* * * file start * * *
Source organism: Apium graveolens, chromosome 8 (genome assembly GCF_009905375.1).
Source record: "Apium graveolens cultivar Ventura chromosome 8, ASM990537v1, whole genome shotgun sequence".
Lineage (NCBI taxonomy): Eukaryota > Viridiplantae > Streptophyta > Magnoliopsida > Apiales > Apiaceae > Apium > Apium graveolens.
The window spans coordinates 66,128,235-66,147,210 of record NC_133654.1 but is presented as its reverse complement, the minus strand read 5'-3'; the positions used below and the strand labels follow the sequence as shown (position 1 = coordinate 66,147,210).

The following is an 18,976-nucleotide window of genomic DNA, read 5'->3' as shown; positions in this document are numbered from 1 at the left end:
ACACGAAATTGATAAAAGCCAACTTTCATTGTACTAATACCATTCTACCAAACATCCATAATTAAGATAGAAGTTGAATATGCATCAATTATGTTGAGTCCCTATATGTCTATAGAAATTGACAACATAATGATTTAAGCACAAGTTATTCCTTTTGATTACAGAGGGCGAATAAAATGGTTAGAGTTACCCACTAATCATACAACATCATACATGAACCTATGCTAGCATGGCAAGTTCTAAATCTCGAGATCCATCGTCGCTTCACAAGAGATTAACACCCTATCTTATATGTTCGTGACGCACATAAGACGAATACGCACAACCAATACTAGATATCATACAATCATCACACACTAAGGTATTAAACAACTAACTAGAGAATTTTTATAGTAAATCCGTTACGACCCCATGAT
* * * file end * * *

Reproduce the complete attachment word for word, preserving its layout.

Source organism: Apium graveolens, chromosome 8 (genome assembly GCF_009905375.1).
Source record: "Apium graveolens cultivar Ventura chromosome 8, ASM990537v1, whole genome shotgun sequence".
Lineage (NCBI taxonomy): Eukaryota > Viridiplantae > Streptophyta > Magnoliopsida > Apiales > Apiaceae > Apium > Apium graveolens.
The window spans coordinates 66,128,235-66,147,210 of record NC_133654.1 but is presented as its reverse complement, the minus strand read 5'-3'; the positions used below and the strand labels follow the sequence as shown (position 1 = coordinate 66,147,210).

The following is an 18,976-nucleotide window of genomic DNA, read 5'->3' as shown; positions in this document are numbered from 1 at the left end:
ACACGAAATTGATAAAAGCCAACTTTCATTGTACTAATACCATTCTACCAAACATCCATAATTAAGATAGAAGTTGAATATGCATCAATTATGTTGAGTCCCTATATGTCTATAGAAATTGACAACATAATGATTTAAGCACAAGTTATTCCTTTTGATTACAGAGGGCGAATAAAATGGTTAGAGTTACCCACTAATCATACAACATCATACATGAACCTATGCTAGCATGGCAAGTTCTAAATCTCGAGATCCATCGTCGCTTCACAAGAGATTAACACCCTATCTTATATGTTCGTGACGCACATAAGACGAATACGCACAACCAATACTAGATATCATACAATCATCACACACTAAGGTATTAAACAACTAACTAGAGAATTTTTATAGTAAATCCGTTACGACCCCATGAT